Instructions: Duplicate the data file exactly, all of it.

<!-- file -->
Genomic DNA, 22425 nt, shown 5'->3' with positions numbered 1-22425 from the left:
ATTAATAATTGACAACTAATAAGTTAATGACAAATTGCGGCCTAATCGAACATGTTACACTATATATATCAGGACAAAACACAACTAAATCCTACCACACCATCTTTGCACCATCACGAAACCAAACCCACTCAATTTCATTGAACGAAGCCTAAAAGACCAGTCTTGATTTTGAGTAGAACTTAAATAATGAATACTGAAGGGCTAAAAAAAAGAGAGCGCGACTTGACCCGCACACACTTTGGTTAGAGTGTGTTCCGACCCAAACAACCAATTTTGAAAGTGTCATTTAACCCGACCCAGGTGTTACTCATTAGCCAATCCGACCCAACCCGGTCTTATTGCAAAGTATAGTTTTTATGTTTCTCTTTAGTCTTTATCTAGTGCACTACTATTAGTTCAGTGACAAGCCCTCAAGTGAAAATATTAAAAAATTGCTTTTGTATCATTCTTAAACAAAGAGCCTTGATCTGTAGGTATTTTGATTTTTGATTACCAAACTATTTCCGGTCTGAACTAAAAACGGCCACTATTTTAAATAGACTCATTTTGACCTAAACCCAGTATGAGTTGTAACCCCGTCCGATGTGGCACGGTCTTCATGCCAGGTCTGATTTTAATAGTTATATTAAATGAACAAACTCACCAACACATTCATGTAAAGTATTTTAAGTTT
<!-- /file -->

Genomic DNA, 22425 nt, shown 5'->3' with positions numbered 1-22425 from the left:
ATTAATAATTGACAACTAATAAGTTAATGACAAATTGCGGCCTAATCGAACATGTTACACTATATATATCAGGACAAAACACAACTAAATCCTACCACACCATCTTTGCACCATCACGAAACCAAACCCACTCAATTTCATTGAACGAAGCCTAAAAGACCAGTCTTGATTTTGAGTAGAACTTAAATAATGAATACTGAAGGGCTAAAAAAAAGAGAGCGCGACTTGACCCGCACACACTTTGGTTAGAGTGTGTTCCGACCCAAACAACCAATTTTGAAAGTGTCATTTAACCCGACCCAGGTGTTACTCATTAGCCAATCCGACCCAACCCGGTCTTATTGCAAAGTATAGTTTTTATGTTTCTCTTTAGTCTTTATCTAGTGCACTACTATTAGTTCAGTGACAAGCCCTCAAGTGAAAATATTAAAAAATTGCTTTTGTATCATTCTTAAACAAAGAGCCTTGATCTGTAGGTATTTTGATTTTTGATTACCAAACTATTTCCGGTCTGAACTAAAAACGGCCACTATTTTAAATAGACTCATTTTGACCTAAACCCAGTATGAGTTGTAACCCCGTCCGATGTGGCACGGTCTTCATGCCAGGTCTGATTTTAATAGTTATATTAAATGAACAAACTCACCAACACATTCATGTAAAGTATTTTAAGTTT